Context Optimal management of invasive species should determine the interval between lethal-control operations that will sustain a desired population suppression at minimum cost. This requires an understanding of the species' rate of recruitment following control. These data are difficult to acquire for vertebrate carnivores such as the red fox (Vulpes vulpes), which are not readily trapped or observed. Aims To provide a long-term evaluation of the effects of 1080 poison baiting on the abundance and extent of movement of red foxes in a semiarid environment. Methods We used non-invasive DNA sampling of fox hairs in semi-arid Western Australia where the population was subject to two episodes of aerially delivered sodium fluoroacetate (1080) poison baits within 12 months. Sampling took place at ∼45-day intervals and individual foxes were identified by genotyping eight microsatellite DNA markers and a gender-specific marker. Open-population and spatially explicit mark-recapture models were used to estimate the density, apparent survival and movements of foxes before and following baiting. Key results Following a severe reduction in density after baiting, fox density during the ensuing 12 months increased slowly (0.01foxeskm-2month-1), such that density had only reached 22% of pre-baiting levels ∼10 months after the initial baiting. Moreover, recovery was non-linear as population growth was negligible for 6 months, then exhibited a nine-fold increase 7-9 months after control, coincident with the dispersal of juveniles in autumn. Fox movements between recaptures were on average 470% greater after baiting than before, in line with expectations for low-density populations, suggesting that the probability of encountering baits during this period would be higher than before baiting. Conclusions Baiting with 1080 poison significantly reduced the density of foxes, and the low density was sustained for more than 6 months. Foxes moved significantly further between recaptures after baiting when at low densities. Implications Control programs in this region may be carried out at low frequency to suppress fox density to a fraction of unbaited levels. The intensity of follow-up baiting may also be adjusted downwards, to take account of an increased probability of bait encounter in more mobile foxes. © 2013 CSIRO.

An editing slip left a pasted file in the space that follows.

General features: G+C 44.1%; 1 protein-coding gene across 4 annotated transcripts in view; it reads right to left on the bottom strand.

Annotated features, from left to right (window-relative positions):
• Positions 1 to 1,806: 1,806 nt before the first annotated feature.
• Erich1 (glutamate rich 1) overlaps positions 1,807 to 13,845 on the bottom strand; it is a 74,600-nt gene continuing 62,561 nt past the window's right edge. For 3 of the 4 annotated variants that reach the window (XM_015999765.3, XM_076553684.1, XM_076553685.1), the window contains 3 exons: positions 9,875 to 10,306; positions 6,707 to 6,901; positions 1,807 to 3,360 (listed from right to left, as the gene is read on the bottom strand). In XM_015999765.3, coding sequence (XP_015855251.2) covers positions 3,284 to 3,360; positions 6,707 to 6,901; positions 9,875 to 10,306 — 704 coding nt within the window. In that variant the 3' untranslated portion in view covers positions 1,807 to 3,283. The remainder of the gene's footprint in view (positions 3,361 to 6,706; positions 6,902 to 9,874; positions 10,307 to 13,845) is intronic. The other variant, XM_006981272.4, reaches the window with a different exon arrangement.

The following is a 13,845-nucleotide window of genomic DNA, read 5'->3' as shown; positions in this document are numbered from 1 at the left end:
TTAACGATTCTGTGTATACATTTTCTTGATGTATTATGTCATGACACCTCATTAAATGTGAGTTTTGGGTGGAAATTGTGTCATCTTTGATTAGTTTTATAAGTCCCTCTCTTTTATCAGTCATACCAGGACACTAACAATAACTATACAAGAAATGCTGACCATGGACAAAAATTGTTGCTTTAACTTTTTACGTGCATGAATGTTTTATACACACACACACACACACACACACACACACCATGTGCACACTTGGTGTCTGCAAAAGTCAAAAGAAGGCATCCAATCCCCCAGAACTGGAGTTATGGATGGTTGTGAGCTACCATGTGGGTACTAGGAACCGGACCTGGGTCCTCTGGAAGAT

|Publication status||Published - 2013|